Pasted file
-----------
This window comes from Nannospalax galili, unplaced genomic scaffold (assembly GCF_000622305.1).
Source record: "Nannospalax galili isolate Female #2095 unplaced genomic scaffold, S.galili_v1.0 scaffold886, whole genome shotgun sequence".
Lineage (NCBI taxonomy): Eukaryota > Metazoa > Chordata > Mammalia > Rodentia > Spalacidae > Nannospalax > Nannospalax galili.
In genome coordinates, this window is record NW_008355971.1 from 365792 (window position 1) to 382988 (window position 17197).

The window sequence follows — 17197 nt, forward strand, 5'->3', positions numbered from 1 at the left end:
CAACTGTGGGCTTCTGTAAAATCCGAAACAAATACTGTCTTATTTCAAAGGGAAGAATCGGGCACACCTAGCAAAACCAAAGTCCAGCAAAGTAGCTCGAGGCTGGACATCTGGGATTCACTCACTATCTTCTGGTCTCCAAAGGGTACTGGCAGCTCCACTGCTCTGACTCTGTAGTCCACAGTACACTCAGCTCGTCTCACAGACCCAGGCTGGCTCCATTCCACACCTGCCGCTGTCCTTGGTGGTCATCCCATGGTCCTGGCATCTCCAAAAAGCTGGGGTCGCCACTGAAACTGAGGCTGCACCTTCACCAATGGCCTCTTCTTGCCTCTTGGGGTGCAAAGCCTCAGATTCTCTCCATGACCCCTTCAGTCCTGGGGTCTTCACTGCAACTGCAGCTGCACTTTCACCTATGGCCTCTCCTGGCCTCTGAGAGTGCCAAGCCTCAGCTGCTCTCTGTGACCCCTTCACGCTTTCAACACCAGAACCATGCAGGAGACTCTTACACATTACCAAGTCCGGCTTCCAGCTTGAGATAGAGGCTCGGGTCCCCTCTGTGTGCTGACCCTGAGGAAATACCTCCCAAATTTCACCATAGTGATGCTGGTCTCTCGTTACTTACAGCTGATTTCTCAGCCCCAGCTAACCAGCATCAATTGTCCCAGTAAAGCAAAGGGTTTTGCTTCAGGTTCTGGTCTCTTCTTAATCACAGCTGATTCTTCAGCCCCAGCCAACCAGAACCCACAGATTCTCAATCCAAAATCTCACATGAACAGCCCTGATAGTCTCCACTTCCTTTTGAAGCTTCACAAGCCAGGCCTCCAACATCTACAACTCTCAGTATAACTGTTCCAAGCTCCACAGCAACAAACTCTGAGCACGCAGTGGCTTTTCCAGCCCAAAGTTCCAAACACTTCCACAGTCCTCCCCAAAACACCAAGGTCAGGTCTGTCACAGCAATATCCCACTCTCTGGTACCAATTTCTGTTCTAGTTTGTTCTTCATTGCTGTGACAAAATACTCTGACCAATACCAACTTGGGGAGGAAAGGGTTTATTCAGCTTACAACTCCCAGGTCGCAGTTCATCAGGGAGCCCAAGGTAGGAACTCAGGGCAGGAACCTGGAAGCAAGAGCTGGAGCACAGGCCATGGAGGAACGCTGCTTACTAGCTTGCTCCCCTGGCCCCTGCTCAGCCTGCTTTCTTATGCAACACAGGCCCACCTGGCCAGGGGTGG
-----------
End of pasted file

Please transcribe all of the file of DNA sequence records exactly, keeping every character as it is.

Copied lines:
This window comes from Nannospalax galili, unplaced genomic scaffold (assembly GCF_000622305.1).
Source record: "Nannospalax galili isolate Female #2095 unplaced genomic scaffold, S.galili_v1.0 scaffold886, whole genome shotgun sequence".
Lineage (NCBI taxonomy): Eukaryota > Metazoa > Chordata > Mammalia > Rodentia > Spalacidae > Nannospalax > Nannospalax galili.
In genome coordinates, this window is record NW_008355971.1 from 365792 (window position 1) to 382988 (window position 17197).

The window sequence follows — 17197 nt, forward strand, 5'->3', positions numbered from 1 at the left end:
CAACTGTGGGCTTCTGTAAAATCCGAAACAAATACTGTCTTATTTCAAAGGGAAGAATCGGGCACACCTAGCAAAACCAAAGTCCAGCAAAGTAGCTCGAGGCTGGACATCTGGGATTCACTCACTATCTTCTGGTCTCCAAAGGGTACTGGCAGCTCCACTGCTCTGACTCTGTAGTCCACAGTACACTCAGCTCGTCTCACAGACCCAGGCTGGCTCCATTCCACACCTGCCGCTGTCCTTGGTGGTCATCCCATGGTCCTGGCATCTCCAAAAAGCTGGGGTCGCCACTGAAACTGAGGCTGCACCTTCACCAATGGCCTCTTCTTGCCTCTTGGGGTGCAAAGCCTCAGATTCTCTCCATGACCCCTTCAGTCCTGGGGTCTTCACTGCAACTGCAGCTGCACTTTCACCTATGGCCTCTCCTGGCCTCTGAGAGTGCCAAGCCTCAGCTGCTCTCTGTGACCCCTTCACGCTTTCAACACCAGAACCATGCAGGAGACTCTTACACATTACCAAGTCCGGCTTCCAGCTTGAGATAGAGGCTCGGGTCCCCTCTGTGTGCTGACCCTGAGGAAATACCTCCCAAATTTCACCATAGTGATGCTGGTCTCTCGTTACTTACAGCTGATTTCTCAGCCCCAGCTAACCAGCATCAATTGTCCCAGTAAAGCAAAGGGTTTTGCTTCAGGTTCTGGTCTCTTCTTAATCACAGCTGATTCTTCAGCCCCAGCCAACCAGAACCCACAGATTCTCAATCCAAAATCTCACATGAACAGCCCTGATAGTCTCCACTTCCTTTTGAAGCTTCACAAGCCAGGCCTCCAACATCTACAACTCTCAGTATAACTGTTCCAAGCTCCACAGCAACAAACTCTGAGCACGCAGTGGCTTTTCCAGCCCAAAGTTCCAAACACTTCCACAGTCCTCCCCAAAACACCAAGGTCAGGTCTGTCACAGCAATATCCCACTCTCTGGTACCAATTTCTGTTCTAGTTTGTTCTTCATTGCTGTGACAAAATACTCTGACCAATACCAACTTGGGGAGGAAAGGGTTTATTCAGCTTACAACTCCCAGGTCGCAGTTCATCAGGGAGCCCAAGGTAGGAACTCAGGGCAGGAACCTGGAAGCAAGAGCTGGAGCACAGGCCATGGAGGAACGCTGCTTACTAGCTTGCTCCCCTGGCCCCTGCTCAGCCTGCTTTCTTATGCAACACAGGCCCACCTGGCCAGGGGTGG